In order to get a rough idea of the performance of such antenna, it has been simulated and the gain, the radiation pattern, the antenna impedance and the current distribution has been calculated. Precise data about the structure are not available and the dimensions have been estimated via observations on site. No antenna performance data is available and therefore the result of the simulation cannot be checked against the reality and may be considerably wrong, but the figures look plausible and are reported and commented below.
The main antenna of the Sottens transmitter is a vertical half wave dipole, fed at its center and supported by a 188 m high self supporting tower. The base of the tower is grounded. The dipole is composed by six wires suspended around the tower and connected to it at its top. The matching network is at the base of the tower and is connected to the feed point of the dipole (which is at 96 m above ground) via a 120 Ω cage coaxial cable inside the tower. The lower end of the dipole is connected to ground via a variable inductor that allows adjusting the phase in the lower arm and therefore modifying the radiation pattern. The antenna is equipped with a ground plane composed by 120 buried wires 190 m long. Transmission frequency is 765 kHz, one wavelength is 392 m and a quarter wavelength is 98 m.
Ground conductivity has a very big influence on the gain (the higher the conductivity the higher the gain), the elevation angle (the higher the conductivity the lower the angle) and the impedance. Unfortunately no information about ground conductivity is available. Since this antenna has buried radials to increase ground conductivity, a value of 10 mS/m has been arbitrary chosen.
No information is available about the variable coil connecting the lower dipole arm to ground, so it has been experimentally adjusted until a good compromise between gain, elevation angle and side lobes has been achieved. It seems that with an inductor of 110 μH the results are pretty good.
The simulation shows a gain of 1.5 dBd (including losses), an elevation angle of 12° and a half power beam-width of 25°. A very low radiation angle is important for long distance broadcast. The radiation pattern also shows no side lobes at high angles, meaning reduced fading in the reception, which is a very important feature of a broadcast antenna.
The current distribution on the dipole is different from a "regular" λ/2 dipole because of the ground connection via the variable inductor of the lower end and because of the connection to the tower of the upper end. When the coil is properly adjusted, there is a current minimum of 1.5 A at about 12 m above ground. The current is maximum (82 A) right below the feed point at 96 m above ground. This particular current distribution is usual in broadcast tower since it makes a very good radiation pattern.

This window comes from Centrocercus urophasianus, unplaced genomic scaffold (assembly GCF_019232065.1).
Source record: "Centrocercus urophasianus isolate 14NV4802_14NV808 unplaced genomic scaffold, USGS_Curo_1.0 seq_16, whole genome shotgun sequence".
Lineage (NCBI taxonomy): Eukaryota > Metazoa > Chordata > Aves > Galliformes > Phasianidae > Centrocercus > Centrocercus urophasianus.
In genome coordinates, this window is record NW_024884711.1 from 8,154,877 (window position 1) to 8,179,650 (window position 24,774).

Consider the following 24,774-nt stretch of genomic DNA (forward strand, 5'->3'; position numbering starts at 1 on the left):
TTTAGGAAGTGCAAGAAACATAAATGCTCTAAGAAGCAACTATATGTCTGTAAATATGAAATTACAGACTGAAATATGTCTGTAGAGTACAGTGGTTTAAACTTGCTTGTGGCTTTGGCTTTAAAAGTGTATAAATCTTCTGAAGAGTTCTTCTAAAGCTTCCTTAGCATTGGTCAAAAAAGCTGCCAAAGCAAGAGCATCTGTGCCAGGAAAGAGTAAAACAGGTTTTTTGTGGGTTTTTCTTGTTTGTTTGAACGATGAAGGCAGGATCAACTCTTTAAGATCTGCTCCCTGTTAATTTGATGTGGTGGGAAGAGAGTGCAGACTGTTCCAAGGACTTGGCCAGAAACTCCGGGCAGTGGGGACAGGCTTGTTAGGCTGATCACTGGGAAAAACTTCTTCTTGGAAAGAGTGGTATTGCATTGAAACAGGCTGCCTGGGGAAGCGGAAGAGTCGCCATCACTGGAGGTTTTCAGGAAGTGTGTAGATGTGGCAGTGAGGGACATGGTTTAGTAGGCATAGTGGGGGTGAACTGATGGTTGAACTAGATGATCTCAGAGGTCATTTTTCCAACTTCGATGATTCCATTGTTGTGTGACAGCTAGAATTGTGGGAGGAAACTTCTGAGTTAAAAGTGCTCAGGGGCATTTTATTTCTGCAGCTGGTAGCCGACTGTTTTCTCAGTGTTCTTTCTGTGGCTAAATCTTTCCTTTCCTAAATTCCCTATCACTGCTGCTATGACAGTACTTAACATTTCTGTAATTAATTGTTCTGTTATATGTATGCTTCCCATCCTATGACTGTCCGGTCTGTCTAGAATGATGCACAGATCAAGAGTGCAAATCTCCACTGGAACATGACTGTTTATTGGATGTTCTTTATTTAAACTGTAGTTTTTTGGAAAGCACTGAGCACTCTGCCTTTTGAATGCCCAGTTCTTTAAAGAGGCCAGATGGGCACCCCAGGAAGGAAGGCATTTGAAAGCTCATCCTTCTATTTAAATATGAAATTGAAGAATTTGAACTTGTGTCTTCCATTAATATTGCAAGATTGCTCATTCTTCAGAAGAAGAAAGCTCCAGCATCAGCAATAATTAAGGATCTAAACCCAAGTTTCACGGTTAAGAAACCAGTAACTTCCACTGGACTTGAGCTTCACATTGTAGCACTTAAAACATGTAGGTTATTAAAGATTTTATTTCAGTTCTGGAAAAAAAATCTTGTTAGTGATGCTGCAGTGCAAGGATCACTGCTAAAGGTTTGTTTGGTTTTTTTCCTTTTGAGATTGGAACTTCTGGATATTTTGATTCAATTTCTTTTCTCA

The feed impedance is (90 + j19) Ω, meaning that for a power of 600 kW, the feed current is about 82 A and the feed voltage is 7.5 kV. To have a comparison, 600 kW on a 50Ω resistive load require a voltage of 5.5 kV and a current of 110 A. This impedance is intended at the base of the tower, where the matching network is located, and takes therefore into account the impedance transformation of the 96 m long 120 Ω coaxial cable.
The coil at the lower end of the dipole can make the lower arm electrically longer and produces a current minimum near the base. The position of this minimum can be adjusted by varying the inductance of this coil. This has a significant effect on the radiation pattern and on the feed impedance.
The following radiation pattern is what happens if the coil is reduced from 110 μH to 60 μH. The gain remains at 1.5 dBd, the elevation angle drops to 10° and the half power beam-width shrinks to 18°. Since the current minimum is now further above ground, side lobes this high angles are now present. These side lobes are responsible for interference (fading) in the reception and are therefore always minimized. The feed impedance is now (2 + j24) Ω.
If, on the other hand, the inductance is increased from 110 μH to 200 μH, the radiation pattern can be observed in the following plot. The gain drops to 1.1 dBd, the elevation angle rises to 13° and the half power beam-width increases to 29°. Since the current minimum is very close to the ground, no extra side lobes are visible. The feed impedance is now (44 – j31) Ω.